Just watched Unrest. I sobbed for most of the movie. The movie touched on suicide and featured an article about my friend Patrick Kelly's suicide and I just broke down. It was totally unexpected yet I had lit a candle and put it by his photo before watching! R.I.P. Patrick, you were so intelligent, compassionate, articulate, and creative.
I have struggled with idiopathic CF and aerobic exercise intolerance and do not technically have CFS. However I could relate to the struggles of the individuals in the movie and my heart breaks for all of them, and you, the people on these message boards. I have been bed-bound before, especially in the first year of my illness.
If this documentary raises awareness by decreasing stigma and helping funding for research then what a milestone it is! Personally just feeling so invisible regarding my illness, and misunderstood, I feel so much gratitude for Jennifer Brea. Visibility is key and invisible illnesses/disabilities need attention. Interesting fact that more people have CFS than Multiple Sclerosis yet the funding doesn't compare. It is such a lonely experience to be outcast while other people with illnesses like Cancer have strong visibility in a communal way and a lot of support. ALL people with illnesses deserve support, love, and encouragement. I wish people could be as compassionate as Jennifer Brea's husband.
First of all I tend to be Mr Angry; therefore, reader be aware.
This film has left many of us feeling the same way.
If you check out this 2017 paper "Elevations of Ventricular Lactate Levels Occur in Both Chronic Fatigue Syndrome and Fibromyalgia" by Shungu DC (and others). Here's a comment from the author [Shungu] "Personally, and this is the next phase of our research, I believe that oxidative stress and neuroinflammation, and possibly a secondary mitochondrial dysfunction, may all be ‘co-conspirators’ in the etiology of most of these unexplained and highly overlapping and related multisystem/multisymptom diseases like ME/CFS, FM, Gulf War, IBS, etc" [quote is from an article on the paper - Cort Johnson]. I suggest you take the authors word for it (until there's scientific evidence to the contrary) i.e. don't focus on the label you've been given since there is no biological test underpinning it e.g. high levels of lactate/low glutathione demonstrated by this study.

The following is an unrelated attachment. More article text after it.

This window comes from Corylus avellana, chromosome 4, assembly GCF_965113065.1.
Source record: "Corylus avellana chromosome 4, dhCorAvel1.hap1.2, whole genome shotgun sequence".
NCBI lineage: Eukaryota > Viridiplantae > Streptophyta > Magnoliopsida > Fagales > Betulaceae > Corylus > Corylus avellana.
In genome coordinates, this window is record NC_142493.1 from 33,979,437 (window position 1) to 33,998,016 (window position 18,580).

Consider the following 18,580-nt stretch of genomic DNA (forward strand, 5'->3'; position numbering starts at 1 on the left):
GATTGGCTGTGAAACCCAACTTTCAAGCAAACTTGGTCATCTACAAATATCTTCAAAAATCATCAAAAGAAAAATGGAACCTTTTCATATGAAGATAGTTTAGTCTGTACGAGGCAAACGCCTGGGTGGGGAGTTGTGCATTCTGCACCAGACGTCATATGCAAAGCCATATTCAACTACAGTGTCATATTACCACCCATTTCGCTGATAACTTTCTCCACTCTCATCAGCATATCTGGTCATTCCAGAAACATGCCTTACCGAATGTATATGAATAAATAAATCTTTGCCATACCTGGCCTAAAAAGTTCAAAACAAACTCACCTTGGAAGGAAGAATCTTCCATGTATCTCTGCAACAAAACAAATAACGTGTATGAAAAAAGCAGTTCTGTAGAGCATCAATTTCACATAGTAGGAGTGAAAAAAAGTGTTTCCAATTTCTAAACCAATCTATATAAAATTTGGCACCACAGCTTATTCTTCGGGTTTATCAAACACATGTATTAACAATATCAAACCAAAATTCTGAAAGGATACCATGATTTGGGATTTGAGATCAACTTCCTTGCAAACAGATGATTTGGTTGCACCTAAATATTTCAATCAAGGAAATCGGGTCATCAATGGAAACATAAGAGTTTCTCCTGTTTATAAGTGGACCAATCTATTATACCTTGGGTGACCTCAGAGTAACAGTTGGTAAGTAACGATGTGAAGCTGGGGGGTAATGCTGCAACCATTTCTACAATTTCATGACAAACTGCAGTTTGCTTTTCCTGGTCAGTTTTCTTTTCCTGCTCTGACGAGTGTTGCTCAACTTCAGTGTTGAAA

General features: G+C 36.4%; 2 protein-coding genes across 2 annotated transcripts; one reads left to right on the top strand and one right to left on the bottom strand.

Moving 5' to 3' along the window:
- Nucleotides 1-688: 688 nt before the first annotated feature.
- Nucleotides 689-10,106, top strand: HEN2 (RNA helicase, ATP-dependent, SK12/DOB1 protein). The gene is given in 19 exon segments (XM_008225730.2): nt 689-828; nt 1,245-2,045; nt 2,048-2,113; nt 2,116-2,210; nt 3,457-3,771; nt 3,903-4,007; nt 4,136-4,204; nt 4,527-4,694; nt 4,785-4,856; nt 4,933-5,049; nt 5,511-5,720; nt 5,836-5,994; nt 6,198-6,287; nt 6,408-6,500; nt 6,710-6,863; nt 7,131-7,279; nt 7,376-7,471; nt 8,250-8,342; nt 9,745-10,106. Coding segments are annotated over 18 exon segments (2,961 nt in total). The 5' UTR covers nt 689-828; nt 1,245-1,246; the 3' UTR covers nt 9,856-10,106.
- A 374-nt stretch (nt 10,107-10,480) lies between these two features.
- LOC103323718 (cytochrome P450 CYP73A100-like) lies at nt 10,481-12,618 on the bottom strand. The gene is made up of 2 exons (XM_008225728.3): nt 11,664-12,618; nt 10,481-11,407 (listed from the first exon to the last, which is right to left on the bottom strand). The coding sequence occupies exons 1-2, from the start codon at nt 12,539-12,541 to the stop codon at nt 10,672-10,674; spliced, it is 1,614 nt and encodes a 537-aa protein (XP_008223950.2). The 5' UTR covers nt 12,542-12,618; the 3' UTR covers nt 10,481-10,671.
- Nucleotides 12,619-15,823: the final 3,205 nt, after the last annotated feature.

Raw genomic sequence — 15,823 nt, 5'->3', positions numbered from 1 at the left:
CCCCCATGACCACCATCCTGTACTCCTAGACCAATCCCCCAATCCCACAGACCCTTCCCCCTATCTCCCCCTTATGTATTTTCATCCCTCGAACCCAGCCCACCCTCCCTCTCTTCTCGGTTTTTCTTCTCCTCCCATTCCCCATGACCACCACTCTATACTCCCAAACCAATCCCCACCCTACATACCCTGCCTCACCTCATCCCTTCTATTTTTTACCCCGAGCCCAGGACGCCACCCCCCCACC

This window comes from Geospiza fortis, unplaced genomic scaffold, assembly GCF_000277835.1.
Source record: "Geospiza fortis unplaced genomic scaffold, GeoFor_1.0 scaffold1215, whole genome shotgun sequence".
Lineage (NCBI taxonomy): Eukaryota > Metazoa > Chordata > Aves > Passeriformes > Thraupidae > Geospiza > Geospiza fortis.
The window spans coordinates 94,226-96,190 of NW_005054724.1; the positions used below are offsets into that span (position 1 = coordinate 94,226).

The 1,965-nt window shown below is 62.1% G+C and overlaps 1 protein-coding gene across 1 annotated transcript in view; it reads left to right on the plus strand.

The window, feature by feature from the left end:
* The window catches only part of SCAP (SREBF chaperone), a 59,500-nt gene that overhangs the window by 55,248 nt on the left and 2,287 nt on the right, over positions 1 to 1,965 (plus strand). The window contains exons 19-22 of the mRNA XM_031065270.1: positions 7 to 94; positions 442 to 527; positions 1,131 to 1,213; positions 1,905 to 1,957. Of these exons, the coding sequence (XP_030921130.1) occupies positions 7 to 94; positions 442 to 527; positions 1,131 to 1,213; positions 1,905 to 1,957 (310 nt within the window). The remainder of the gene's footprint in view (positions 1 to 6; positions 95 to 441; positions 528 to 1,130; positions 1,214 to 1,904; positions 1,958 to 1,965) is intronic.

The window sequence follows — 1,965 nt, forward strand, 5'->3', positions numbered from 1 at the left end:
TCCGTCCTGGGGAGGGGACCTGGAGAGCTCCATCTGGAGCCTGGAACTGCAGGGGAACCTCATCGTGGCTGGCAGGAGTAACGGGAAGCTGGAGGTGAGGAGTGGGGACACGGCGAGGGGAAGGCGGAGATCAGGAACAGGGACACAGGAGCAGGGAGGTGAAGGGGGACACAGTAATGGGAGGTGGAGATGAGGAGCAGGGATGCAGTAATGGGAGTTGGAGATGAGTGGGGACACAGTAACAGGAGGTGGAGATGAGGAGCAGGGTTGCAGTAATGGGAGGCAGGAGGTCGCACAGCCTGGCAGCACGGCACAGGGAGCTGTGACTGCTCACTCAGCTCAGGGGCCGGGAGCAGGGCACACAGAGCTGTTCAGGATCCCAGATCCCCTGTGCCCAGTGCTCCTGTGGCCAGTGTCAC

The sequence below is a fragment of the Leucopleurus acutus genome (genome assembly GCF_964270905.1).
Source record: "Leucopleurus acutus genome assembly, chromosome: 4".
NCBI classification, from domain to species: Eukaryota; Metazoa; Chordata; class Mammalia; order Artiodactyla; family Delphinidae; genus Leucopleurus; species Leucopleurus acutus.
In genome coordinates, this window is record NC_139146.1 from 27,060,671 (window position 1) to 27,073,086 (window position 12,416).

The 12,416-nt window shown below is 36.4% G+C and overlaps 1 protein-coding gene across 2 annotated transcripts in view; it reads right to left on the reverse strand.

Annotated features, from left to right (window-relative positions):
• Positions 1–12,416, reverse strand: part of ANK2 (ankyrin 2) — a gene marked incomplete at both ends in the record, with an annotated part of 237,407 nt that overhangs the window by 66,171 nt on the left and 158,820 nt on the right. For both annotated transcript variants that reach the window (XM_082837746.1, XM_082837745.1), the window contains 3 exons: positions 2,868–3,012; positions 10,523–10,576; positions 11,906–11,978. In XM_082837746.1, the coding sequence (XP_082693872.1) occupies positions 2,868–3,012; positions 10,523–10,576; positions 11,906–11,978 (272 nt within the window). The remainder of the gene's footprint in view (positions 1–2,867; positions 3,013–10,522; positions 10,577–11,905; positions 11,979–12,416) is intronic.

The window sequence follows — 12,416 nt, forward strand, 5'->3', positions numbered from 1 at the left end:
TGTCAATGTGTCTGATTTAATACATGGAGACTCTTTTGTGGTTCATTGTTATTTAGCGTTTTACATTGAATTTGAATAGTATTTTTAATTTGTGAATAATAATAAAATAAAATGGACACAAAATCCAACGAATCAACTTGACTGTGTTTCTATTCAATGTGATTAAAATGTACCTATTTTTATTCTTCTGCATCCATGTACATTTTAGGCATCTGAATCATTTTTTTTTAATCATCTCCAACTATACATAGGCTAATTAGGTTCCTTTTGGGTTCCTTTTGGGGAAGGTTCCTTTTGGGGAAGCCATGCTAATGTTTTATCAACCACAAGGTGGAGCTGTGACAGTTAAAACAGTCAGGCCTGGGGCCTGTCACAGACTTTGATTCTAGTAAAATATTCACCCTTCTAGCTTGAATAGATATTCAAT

By the way Shungu first observed the high levels of lactate/low glutathione in 2002 i.e.15 years prior to the 2017 paper; why wasn't this followed up/replicated? Shungu is at Cornell; Maureen Hanson, who received one of the NIH ME/CFS research centre awards, is also at Cornell. So hopefully we won't have to wait another 15 years.
The question is how do we/can we get access to Magnetic Resonance Spectroscopy "MRS" (it's similar to Magnetic Resonance Imaging "MRI") i.e. the technique used by the author.
Jen in the film points out that some/many doctors didn't accept that MS was a biological disease right up to the day they wheeled the first person into a (PET?) scanner which showed demylination of large areas of the brain. There's a radio program called "the long view" which looks at current topical issues from a long term perspective; it seems like those with ME/CFS are being treated in the same way as those with MS i.e. not being believed .
Alex Mayer, British Member of the European Parliament (MEP) asked the only question on funding for ME/CFS [Google "E-006901/2017"]. The European Commission funded Lyme research i.e. $50 million in 10 years; zero for ME/CFS. Alex is keen to ask a further question; your comments re consequences/isolation etc. seem to be a very good approach. It doesn't matter if your not from European Union the problem re lack of funding/social isolation etc. are the same. Is there anyone who's prepared to contact French, German ---- MEP's to try to raise the profile of ME/CFS and try to get funding for research? You can see the money available e.g. from the spend on Lyme i.e. $50 million. I've done some of this myself, with very limited success.
Try Linda Tannenbaum, CEO/President Open Medicine Foundation (OMF), for suggestions re raising awareness.
How do we/can we get access to MRS; it may mean that people with ME/CFS are believed i.e. that they have a real illness. What is the cost where is it available?
I am at the NIH trying to make it through phase 2 of intramural study. One of the nurses looking after me witnessed me crash after coming back from grueling test on Friday. She watched Unrest yesterday and today while I was in the metabolic chamber, she told me she cried while watching movie. I have encouraged other staff and doctors to watch the film.
I'll provide an update about phase 2 in another thread when I get home.